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With a title like The Incredible Journey, one would imagine a film about a journey that was, at least, incredible, right? Well…just read my review to learn more!
And remember, SPOILERS AHEAD!
The film opens by panning over the setting of our film, the Canadian wilderness. We then see inside the house of Mr. John Longridge, played by Émile Genest. Mr. Longridge seems to live by himself although right now he has three furry companions staying with him: a Labrador Retriever named Luath, an English Bull Terrier named Bodger, and a Siamese cat named Tao.
They actually belong to Mr. Longridge’s friends, the Hunter family. Professor Hunter, played by John Drainie, recently got a job offer to give a series of lectures at Oxford University. Unable to take the animals with them, Mr. Longridge volunteered to keep the animals until the Hunters returned.
On the first day of duck hunting season,
Mr. Longridge heads out into the woods to go shoot some ducks while leaving the three animals at home. He’s not worried about them as they usually stay home by themselves and don’t run off. However, the animals, Luath, in particular, are now missing home, i.e. their real home with the Hunters. So Luath gets up and starts to head west towards the Hunters’ residence and the other two animals soon follow. Herein begins the “incredible journey”.
And that is pretty much the bulk of the film is: watching these three animals on their quest to find home! Along the journey, they wade through streams, hunt for food, come across bears and a lynx, meet a hermit, get separated, get reunited, meet other humans living in the wilderness, etc.
After three weeks have passed, Mr. Longridge returns home from his duck hunting escapade. He soon discovers from his housekeeper that the animals are missing and comes to the conclusion that they’ve headed west to their old home. He makes phone calls to various authorities near the area to see whether or not they’ve seen the animals. He gets news that a cat was spotted about 100 miles away and that someone else found the dogs before they escaped, but no other news besides that.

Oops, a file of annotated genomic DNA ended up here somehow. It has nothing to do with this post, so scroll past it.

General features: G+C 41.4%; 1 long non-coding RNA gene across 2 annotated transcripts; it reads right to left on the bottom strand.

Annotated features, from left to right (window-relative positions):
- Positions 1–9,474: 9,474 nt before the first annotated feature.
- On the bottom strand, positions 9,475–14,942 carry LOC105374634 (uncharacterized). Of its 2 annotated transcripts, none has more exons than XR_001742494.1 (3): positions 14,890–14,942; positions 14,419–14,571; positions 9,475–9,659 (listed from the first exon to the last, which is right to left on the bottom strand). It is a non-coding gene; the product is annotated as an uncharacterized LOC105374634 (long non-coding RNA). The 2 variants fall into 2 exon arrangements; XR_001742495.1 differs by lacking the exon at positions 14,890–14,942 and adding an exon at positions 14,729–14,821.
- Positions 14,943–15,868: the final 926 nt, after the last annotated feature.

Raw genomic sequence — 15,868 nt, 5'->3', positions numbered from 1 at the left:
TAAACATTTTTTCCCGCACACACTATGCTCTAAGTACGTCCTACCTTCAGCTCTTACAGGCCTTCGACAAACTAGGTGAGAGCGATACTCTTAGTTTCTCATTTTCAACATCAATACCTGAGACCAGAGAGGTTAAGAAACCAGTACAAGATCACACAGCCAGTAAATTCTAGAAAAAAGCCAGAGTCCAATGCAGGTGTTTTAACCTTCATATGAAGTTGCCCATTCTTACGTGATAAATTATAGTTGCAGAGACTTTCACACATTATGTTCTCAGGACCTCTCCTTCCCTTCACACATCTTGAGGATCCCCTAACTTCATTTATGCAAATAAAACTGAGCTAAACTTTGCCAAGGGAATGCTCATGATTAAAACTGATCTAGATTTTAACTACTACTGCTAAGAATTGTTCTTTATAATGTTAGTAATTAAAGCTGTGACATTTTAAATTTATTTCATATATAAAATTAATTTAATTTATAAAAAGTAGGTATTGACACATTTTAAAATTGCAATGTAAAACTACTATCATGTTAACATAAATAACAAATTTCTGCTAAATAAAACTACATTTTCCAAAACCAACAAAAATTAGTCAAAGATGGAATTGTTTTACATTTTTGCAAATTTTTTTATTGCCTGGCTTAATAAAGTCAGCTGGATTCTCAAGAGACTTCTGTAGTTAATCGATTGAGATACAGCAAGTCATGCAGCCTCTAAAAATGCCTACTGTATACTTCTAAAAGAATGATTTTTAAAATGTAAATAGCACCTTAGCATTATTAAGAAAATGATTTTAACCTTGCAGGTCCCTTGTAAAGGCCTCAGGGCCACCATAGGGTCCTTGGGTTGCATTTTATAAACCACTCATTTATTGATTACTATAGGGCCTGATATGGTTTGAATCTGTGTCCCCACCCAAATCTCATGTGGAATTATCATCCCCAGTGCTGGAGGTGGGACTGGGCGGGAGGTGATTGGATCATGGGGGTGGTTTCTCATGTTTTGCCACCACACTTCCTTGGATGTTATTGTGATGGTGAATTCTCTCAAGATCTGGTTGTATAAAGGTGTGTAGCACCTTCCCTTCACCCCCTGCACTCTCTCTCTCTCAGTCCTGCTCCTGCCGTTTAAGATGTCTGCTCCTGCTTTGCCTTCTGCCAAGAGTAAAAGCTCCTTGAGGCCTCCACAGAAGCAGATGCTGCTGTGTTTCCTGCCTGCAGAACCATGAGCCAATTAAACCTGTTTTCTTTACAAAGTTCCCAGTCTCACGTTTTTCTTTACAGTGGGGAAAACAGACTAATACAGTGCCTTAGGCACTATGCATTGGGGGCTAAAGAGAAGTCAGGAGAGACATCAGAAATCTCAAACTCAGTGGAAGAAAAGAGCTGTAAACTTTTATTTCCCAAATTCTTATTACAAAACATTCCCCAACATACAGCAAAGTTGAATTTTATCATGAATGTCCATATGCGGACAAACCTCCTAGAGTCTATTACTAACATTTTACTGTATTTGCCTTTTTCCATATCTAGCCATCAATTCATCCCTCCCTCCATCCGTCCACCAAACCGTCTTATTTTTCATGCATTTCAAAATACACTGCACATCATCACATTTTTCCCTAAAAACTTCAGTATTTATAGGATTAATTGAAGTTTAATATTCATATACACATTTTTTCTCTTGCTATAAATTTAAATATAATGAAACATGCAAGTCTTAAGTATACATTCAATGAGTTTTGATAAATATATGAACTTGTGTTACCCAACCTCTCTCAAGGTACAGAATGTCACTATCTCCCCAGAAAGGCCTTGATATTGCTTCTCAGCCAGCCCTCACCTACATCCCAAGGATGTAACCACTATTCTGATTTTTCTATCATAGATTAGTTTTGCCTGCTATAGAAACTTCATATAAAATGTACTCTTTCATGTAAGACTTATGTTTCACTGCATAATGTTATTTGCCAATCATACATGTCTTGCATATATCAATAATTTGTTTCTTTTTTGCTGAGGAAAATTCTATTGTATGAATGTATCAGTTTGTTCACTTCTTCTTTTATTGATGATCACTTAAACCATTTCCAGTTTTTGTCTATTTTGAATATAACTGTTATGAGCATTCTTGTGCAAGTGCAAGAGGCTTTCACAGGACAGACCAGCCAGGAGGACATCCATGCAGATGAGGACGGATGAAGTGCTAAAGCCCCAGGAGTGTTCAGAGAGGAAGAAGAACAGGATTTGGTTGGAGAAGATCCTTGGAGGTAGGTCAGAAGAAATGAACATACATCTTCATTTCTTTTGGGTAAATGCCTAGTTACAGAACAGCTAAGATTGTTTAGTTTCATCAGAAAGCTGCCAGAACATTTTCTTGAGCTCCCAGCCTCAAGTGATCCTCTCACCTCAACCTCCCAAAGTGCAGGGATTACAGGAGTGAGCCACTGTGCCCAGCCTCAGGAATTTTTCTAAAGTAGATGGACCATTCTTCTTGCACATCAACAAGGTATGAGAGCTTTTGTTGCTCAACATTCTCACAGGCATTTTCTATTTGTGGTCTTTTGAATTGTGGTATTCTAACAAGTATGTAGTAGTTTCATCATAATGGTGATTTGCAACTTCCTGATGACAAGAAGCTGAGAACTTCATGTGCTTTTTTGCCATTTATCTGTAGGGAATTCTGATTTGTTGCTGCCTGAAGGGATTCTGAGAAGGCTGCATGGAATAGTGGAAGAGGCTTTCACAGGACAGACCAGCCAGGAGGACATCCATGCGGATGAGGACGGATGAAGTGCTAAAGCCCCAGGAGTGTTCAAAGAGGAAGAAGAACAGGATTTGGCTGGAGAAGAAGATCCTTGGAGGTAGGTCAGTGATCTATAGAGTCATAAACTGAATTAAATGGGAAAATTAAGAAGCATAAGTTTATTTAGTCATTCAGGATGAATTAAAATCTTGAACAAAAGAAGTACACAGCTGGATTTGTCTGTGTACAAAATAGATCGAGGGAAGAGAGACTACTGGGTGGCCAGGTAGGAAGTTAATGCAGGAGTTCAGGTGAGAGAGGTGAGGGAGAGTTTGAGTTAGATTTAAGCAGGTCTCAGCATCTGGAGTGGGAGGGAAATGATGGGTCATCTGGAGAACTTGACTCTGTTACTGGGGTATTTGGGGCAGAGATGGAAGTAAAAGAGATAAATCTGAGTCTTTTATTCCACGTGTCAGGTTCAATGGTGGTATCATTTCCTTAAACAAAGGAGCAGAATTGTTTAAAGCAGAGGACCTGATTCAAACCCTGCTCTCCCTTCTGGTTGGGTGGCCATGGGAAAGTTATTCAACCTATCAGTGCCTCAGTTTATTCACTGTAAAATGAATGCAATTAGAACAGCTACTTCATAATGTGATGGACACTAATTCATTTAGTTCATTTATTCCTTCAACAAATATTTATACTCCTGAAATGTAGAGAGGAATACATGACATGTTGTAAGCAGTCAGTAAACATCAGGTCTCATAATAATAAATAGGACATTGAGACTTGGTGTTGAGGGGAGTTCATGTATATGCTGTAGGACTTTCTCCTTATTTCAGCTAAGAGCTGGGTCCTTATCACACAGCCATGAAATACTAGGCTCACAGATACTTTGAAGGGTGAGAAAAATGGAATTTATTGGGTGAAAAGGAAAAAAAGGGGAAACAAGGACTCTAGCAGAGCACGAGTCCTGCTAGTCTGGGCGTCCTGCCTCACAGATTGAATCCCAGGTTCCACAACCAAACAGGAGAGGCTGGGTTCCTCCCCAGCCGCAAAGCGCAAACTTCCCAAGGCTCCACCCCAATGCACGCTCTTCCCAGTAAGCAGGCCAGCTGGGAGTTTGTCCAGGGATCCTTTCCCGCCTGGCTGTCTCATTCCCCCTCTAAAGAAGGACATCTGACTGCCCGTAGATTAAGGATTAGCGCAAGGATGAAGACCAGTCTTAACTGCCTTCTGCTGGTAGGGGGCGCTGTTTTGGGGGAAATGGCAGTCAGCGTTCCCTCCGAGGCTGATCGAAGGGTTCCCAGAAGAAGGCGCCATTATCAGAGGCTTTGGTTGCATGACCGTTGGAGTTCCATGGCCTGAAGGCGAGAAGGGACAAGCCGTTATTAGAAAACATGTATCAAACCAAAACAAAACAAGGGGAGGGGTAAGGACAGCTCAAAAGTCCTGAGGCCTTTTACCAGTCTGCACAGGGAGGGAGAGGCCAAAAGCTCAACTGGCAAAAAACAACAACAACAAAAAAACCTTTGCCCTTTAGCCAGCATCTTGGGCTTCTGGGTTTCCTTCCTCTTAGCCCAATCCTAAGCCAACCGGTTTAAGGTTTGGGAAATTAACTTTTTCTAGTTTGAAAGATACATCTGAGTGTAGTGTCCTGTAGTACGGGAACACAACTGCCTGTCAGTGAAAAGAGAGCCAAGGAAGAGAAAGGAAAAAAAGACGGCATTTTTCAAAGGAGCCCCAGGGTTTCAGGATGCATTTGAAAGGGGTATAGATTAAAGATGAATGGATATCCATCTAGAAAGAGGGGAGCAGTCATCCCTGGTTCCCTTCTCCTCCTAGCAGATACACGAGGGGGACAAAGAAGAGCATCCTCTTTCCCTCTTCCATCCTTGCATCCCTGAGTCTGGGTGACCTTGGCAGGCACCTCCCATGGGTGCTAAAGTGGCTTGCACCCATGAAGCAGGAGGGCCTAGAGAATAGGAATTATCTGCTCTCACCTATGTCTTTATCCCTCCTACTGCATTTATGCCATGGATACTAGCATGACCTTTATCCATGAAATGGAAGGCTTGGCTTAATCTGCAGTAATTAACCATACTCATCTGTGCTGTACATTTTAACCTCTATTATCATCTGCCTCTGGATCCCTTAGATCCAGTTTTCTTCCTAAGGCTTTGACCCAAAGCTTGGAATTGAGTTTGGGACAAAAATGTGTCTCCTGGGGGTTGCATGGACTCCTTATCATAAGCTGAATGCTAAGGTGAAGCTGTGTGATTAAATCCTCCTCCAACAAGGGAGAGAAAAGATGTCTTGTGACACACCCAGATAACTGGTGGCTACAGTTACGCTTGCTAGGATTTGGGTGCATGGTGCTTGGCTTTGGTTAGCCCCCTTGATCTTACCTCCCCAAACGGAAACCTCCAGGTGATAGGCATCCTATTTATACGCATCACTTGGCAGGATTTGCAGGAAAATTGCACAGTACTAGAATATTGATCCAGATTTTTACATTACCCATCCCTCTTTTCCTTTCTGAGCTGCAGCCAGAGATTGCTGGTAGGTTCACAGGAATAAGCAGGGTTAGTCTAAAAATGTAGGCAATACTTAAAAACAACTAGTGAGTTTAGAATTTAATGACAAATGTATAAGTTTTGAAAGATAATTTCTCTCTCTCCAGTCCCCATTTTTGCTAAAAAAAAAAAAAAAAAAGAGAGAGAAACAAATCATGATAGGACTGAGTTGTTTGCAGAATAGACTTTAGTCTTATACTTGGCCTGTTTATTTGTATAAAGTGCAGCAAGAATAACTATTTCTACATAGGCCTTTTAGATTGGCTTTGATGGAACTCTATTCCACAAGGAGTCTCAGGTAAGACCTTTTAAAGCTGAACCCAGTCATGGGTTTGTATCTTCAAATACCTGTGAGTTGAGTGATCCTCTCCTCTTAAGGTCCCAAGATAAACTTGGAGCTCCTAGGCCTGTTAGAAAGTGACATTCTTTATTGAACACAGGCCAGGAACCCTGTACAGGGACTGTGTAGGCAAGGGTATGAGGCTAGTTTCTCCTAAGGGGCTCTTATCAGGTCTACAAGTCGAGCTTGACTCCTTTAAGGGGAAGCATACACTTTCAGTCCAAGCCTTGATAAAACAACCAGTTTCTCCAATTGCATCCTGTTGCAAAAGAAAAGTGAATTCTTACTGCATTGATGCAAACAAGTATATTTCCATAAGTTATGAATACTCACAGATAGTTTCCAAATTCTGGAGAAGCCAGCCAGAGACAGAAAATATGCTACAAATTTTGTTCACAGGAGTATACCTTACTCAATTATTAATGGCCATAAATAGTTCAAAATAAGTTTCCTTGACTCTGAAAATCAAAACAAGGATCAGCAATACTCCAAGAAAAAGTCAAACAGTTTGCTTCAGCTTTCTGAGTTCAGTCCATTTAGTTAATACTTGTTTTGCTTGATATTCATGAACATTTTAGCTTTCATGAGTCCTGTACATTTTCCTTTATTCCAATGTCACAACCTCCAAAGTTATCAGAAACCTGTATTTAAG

Mr. Longridge heads to the Hunters’ home to tell them of the news (I assume the Hunters haven’t left yet to go to Oxford). The parents take it alright, but the kids are sad, as can be expected.
Not long after that is the birthday party of one of the Hunter kids. Fortunately, he gets the best birthday present ever: Luath, Bodger, and Tao have successfully made it all the way back home and everyone is overjoyed to see them!
And that was The Incredible Journey! “Incredible”, huh? This was quite a boring film with the main problem being the majority of the film is just watching three animals who don’t talk do stuff (which was also my main problem with the 101 Dalmatians remake). Granted this time, there is narration provided by Rex Allen throughout the movie, rather than just watching the animals in silence, but still!
Is there anything good to say about the film? I mean, the animals were very well-trained and some of the cinematography and backgrounds were nice, but that’s about it! The human actors just seemed to give up on their performances and the story just isn’t that exciting!
I’m really surprised someone decided to remake this movie in 1993 as Homeward Bound: The Lost Journey. Well actually, maybe that was a good thing as they seemed to correct the fault of this film and made the animals talk! I’m very interested to see the remake now, which is probably the first time I’ve been looking forward to watching a Disney remake!
Maybe if you’re in love with animals, you may love this film more than I did. Otherwise, it’s better for you to go on an incredible journey of your own instead of watching this!
(You can click on the image below for an enlarged version of my rating sheet.)
So, the final score for this film is 15/35 = 42.86% (F) !